What Is The G8 ?
G8 stands for group of eight nations. It is an exclusive grouping of the political leaders of eight specific countries. It is not an institution, it has no constitution or charter, and it has no permanent secretariat or headquarters. These are of course the world's most industrialised, wealthy and powerful States.
The G8 began as a group of six countries at a time of significant global economic insecurity in the 1970's. The leaders of these countries would argue that they gathered, as the leading nations, in order to manage this crisis in the interests of global stability. A stability that of course ensured that they retained their power, with their interests at the heart of the global agenda and this has meant the nudging of the global economy in a direction which reinforces the supremacy of private and corporate interests over democratic and collective ones. (e.g. favouring privatisation, deregulation, capital mobility and the erosion of sovereign control over domestic economies)
The membership of the g8 has evolved over time to include the US, UK, France, Germany, Italy, Japan, Russia, Canada and the president of the European Union. The scope of the topics of discussion have also evolved from the first, supposedly one -off meeting that focussed on macro-economic policy. Now issues of security, trade, relations with developing countries and other trans-national issues and even domestic issues, such as employment have been discussed.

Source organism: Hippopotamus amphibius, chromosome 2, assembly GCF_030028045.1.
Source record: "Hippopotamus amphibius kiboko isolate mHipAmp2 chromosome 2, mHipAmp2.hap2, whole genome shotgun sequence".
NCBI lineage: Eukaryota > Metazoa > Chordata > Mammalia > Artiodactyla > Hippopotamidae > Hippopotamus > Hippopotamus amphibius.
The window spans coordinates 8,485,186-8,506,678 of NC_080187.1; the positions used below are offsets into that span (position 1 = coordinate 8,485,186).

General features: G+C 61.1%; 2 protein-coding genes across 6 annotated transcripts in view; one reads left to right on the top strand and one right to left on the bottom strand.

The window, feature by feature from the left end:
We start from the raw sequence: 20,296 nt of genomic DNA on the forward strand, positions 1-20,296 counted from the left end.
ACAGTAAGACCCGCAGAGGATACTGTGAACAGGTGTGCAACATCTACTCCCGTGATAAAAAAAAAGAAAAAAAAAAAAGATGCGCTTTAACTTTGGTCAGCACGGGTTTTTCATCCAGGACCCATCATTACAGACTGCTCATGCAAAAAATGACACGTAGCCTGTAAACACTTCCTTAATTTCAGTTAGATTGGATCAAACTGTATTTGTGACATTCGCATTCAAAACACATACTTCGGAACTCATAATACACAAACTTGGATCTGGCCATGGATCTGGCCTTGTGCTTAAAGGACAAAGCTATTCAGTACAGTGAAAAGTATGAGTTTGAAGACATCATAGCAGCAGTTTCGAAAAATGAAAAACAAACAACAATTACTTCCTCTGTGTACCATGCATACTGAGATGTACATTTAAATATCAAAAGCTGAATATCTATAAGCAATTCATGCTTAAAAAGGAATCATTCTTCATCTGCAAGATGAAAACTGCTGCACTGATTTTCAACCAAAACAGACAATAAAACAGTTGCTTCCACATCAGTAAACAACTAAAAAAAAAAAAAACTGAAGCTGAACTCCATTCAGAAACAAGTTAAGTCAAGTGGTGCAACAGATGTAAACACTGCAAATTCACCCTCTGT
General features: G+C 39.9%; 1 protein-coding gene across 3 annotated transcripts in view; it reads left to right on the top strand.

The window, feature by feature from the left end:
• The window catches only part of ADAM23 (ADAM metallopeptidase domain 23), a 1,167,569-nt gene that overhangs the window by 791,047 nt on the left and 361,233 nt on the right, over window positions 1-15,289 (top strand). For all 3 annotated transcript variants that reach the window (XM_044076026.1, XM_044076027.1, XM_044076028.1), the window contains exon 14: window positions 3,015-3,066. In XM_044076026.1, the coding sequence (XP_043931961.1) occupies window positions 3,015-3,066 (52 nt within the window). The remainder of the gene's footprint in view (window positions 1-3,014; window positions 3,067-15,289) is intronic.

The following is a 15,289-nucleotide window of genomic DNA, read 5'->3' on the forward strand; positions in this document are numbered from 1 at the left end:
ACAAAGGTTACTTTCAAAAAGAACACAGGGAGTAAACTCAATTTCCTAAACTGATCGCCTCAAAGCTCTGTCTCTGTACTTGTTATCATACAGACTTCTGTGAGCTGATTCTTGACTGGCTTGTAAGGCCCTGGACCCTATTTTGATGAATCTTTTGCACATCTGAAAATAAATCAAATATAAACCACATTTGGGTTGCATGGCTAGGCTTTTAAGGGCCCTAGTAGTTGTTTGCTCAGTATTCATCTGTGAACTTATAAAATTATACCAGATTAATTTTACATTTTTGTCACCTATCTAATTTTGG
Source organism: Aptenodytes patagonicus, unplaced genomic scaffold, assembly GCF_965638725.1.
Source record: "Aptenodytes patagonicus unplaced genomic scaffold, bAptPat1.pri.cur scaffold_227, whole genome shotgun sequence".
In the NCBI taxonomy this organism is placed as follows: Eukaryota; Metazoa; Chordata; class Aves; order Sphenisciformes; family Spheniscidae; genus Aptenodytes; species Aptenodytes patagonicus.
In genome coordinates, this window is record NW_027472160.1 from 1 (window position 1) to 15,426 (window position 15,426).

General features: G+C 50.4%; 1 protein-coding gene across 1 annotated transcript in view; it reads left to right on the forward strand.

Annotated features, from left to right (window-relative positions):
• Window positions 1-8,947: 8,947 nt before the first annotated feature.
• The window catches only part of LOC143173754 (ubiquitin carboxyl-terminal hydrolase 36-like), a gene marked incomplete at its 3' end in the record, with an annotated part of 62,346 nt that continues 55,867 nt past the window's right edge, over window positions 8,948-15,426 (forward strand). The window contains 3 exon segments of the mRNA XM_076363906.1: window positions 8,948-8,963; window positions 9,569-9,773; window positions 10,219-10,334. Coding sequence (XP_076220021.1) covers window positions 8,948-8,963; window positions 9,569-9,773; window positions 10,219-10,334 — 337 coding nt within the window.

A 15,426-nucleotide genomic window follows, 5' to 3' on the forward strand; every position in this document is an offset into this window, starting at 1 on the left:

It is important to be clear that the G8 Summits are not a policy-making forum. They are a time for the leaders of these states to network and build relationships. They are a time to discuss complex international issues and crises, to allow for a more powerful collective response.
The co-ordination of these nations and their unequal influence over international institutions such as the WTO, IMF and G20 ensures that their interests dominate the world order.
As such the G8 Summits have always been a focus for protests and counter summits. Following the Peoples Global Action call for a united global day of action in 1998, the Summit protests have, however, grown and strengthened, forcing the G8 Summits to more and more remote locations with ever increasing security costs.
text from the dissent!network.